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Help needed with 4 yr old - lack of concentration and listening

(7 Posts)
tigersmummy Thu 20-Sep-12 10:59:33

My DS aged 4.5 yrs has always struggled to focus and concentrate. He sleeps well (approx 10-11 hours a night) but has the energy of a Duracell bunny. We often joke that he does in one day what 2 children do, he's that energetic.
Nursery have often said that he's very intelligent and needs over stimulating - now he's just started school and we want to move him onto the next stage and help him with concentrating and more importantly listening. When he's hyped up (and no I wouldn't describe him as a hyperactive child) he goes into a different world and it takes some work and time to bring him back down to earth.
Its definitely not his diet - he only drinks water and milk (occasionally he has no added sugar blackcurrant squash but the merest drop, literally to colour the water), never has any type of juice or sweets, has a good range of healthy foods, fruit, vegetables, dairy etc. so I am confident its not anything he's consuming - he also has packed lunches at school so I know exactly what he's eating there too.
He gets frustrated and angry at times and I think he needs help learning how to channel that angry energy and also to calm down and play gently/quietly when necessary.
Now he's started school we are paranoid that he will get labelled unfairly - however we don't like to admit it, school years bring labels especially for confident/talkative/boisterous children.
I have considered cranial osteopathy as have heard that before 6 years old that can be beneficial. He had a difficult birth - 45 hours resulting in emergency c-section because he was back to back (only just found out he was back to back due to 2nd pregnancy). He's always resisted and disliked being confined.
Any thoughts welcome!

familyfun Thu 20-Sep-12 11:05:08

can you walk to school and let him use energy on the way?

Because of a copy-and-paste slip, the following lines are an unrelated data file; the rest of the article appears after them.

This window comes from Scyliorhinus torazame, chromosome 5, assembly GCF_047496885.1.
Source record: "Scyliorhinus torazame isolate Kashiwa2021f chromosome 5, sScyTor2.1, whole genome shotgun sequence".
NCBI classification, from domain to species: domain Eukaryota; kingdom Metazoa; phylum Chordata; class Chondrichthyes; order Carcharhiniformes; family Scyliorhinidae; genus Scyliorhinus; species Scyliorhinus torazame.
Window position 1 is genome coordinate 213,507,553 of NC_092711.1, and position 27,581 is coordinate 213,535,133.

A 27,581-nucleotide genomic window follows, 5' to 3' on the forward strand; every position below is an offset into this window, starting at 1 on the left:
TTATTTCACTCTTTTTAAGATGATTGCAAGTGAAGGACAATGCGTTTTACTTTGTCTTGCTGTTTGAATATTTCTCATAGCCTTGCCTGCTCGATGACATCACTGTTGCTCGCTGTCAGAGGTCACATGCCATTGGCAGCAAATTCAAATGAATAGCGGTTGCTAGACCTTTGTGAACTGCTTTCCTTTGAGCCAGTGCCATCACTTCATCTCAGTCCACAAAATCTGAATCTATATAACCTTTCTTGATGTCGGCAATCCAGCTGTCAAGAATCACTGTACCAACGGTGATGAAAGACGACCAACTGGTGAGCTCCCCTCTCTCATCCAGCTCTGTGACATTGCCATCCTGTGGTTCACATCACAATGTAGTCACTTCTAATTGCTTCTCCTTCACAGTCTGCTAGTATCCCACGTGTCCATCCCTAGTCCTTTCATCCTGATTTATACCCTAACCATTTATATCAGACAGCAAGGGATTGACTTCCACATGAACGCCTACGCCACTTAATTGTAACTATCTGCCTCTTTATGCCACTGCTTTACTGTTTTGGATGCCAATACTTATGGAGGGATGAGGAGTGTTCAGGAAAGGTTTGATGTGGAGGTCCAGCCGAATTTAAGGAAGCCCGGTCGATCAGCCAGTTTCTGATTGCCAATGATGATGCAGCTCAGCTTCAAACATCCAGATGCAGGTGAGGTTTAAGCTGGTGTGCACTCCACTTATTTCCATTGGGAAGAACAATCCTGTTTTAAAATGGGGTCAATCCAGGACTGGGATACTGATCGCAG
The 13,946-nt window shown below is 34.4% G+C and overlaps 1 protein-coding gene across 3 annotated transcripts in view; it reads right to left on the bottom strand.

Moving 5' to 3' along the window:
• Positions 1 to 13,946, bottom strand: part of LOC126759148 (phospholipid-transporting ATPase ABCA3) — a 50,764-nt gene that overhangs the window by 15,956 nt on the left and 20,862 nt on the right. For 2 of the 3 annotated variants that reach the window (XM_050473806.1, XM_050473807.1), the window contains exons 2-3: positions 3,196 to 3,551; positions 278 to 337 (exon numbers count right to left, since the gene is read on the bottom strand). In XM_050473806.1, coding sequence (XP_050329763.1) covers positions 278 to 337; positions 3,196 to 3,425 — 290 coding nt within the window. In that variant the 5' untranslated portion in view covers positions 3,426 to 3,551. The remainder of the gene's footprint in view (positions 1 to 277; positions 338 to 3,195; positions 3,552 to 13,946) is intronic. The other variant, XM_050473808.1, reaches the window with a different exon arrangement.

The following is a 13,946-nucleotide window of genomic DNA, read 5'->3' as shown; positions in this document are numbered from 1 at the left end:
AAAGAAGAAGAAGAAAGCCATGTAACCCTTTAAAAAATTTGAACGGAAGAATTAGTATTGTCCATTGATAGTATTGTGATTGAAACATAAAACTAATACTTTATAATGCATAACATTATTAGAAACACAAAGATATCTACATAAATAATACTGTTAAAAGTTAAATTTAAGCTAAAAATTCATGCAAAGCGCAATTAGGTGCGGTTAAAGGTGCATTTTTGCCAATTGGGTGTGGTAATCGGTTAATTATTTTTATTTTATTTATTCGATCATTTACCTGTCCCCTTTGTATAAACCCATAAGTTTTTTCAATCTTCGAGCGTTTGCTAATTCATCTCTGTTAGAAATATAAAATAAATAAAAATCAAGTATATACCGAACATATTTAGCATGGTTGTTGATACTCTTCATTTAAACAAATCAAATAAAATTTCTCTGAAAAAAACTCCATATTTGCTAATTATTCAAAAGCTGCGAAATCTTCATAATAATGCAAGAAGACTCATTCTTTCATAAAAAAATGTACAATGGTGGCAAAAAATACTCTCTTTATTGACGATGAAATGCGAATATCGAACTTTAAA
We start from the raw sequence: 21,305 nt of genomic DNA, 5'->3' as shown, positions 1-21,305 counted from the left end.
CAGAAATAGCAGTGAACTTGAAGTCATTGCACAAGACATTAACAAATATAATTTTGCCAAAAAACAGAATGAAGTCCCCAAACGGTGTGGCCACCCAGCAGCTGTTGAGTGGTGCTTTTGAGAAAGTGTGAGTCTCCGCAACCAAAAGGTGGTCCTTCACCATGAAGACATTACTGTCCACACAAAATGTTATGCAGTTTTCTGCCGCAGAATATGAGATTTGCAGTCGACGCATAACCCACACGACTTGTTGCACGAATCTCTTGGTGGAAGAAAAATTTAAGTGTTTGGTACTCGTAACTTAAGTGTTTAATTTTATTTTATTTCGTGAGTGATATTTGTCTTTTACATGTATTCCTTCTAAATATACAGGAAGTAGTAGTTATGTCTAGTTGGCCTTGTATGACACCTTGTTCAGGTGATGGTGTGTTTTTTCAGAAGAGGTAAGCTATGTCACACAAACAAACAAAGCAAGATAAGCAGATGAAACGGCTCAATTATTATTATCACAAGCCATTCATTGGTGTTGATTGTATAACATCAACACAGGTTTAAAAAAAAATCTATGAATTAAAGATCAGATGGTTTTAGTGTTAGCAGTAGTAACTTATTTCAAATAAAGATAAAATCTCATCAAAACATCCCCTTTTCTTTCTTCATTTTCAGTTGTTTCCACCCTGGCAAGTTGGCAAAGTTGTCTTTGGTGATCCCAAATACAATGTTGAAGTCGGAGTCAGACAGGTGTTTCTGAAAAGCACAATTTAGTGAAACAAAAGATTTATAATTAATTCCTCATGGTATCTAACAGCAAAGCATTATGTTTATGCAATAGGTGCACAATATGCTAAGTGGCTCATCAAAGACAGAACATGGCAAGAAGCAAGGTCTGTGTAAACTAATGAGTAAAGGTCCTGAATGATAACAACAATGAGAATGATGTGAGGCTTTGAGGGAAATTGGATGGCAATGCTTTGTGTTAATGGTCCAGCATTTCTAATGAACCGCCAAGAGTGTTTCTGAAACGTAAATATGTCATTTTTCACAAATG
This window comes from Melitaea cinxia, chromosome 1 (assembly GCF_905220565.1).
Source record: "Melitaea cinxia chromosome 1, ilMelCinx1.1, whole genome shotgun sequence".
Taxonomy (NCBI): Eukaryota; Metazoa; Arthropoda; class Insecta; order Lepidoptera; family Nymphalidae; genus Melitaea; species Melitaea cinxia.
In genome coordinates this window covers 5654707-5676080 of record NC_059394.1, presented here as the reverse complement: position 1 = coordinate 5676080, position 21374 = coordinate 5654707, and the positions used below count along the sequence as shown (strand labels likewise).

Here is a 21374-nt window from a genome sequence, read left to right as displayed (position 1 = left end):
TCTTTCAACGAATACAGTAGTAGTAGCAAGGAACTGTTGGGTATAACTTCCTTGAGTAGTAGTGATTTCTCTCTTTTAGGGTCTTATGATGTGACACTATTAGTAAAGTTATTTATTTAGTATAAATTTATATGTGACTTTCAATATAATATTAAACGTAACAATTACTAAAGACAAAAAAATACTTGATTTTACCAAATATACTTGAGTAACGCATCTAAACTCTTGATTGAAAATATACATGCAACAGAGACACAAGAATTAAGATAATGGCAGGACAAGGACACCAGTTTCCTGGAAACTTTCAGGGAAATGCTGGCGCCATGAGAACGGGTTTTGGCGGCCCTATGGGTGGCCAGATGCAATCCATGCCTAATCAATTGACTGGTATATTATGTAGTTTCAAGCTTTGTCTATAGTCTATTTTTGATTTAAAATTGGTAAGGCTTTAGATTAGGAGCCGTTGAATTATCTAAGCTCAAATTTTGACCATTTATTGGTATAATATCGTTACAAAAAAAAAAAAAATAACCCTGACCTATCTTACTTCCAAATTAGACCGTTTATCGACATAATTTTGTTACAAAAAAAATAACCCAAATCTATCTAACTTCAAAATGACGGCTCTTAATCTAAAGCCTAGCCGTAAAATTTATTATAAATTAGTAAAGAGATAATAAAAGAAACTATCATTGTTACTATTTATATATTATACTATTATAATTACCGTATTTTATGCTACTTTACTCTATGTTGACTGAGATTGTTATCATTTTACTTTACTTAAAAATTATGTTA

can he have half hr on swing/bike/scooter before school?
can you try splitting weekends up so he has half hr activity an then half hr quiet time doing a jigsaw so he gets used to different expectations at different times?
try and incorporate some school rules at home? like a certain rug in bedroom for storries and when on the rug you have to sit still and listen?

familyfun Thu 20-Sep-12 11:06:09

can he draw a picture when hes angry/frustrated to show his feelings, it would give him time to calm down too?

CinnamonPreztel Thu 20-Sep-12 17:29:45

Do we have the same DS?! Because I'm sure you just described mine! I also hear children like this are often intelligent and need over stimulating. I know my ds loves to be outdoors, and I'm going to try to sue this to our advantage in terms of learning. So for teaching him letters, use a stick to draw in mud etc.

Have you spoken to his teacher about your concerns? I don't know much about cranial osteopathy but after doing a quick google search I am very interested. I remember taking my ds to hospital at a few weeks and the doctor said he didn't "feel" like normal babies- he was "rigid". He just never relaxed. What was your ds like as a baby? Did you try baby massage? This didn't help my ds. Does Cranial Osteopathy help if it is just their personality?

I think you have half the battle won already- a tuned in and caring mum who isn't dismissing her child as "naughty".

meddie Thu 20-Sep-12 17:54:47

You just described my son too a tee. He was exactly the same, full of energy, seemed to be unable to sit and concentrate on anything for any length of time, but bright as a button and I too was concerned that he could be naughty if he didn't get stretched (he loved learning anything new, but seemed to lack focus to stick with anything).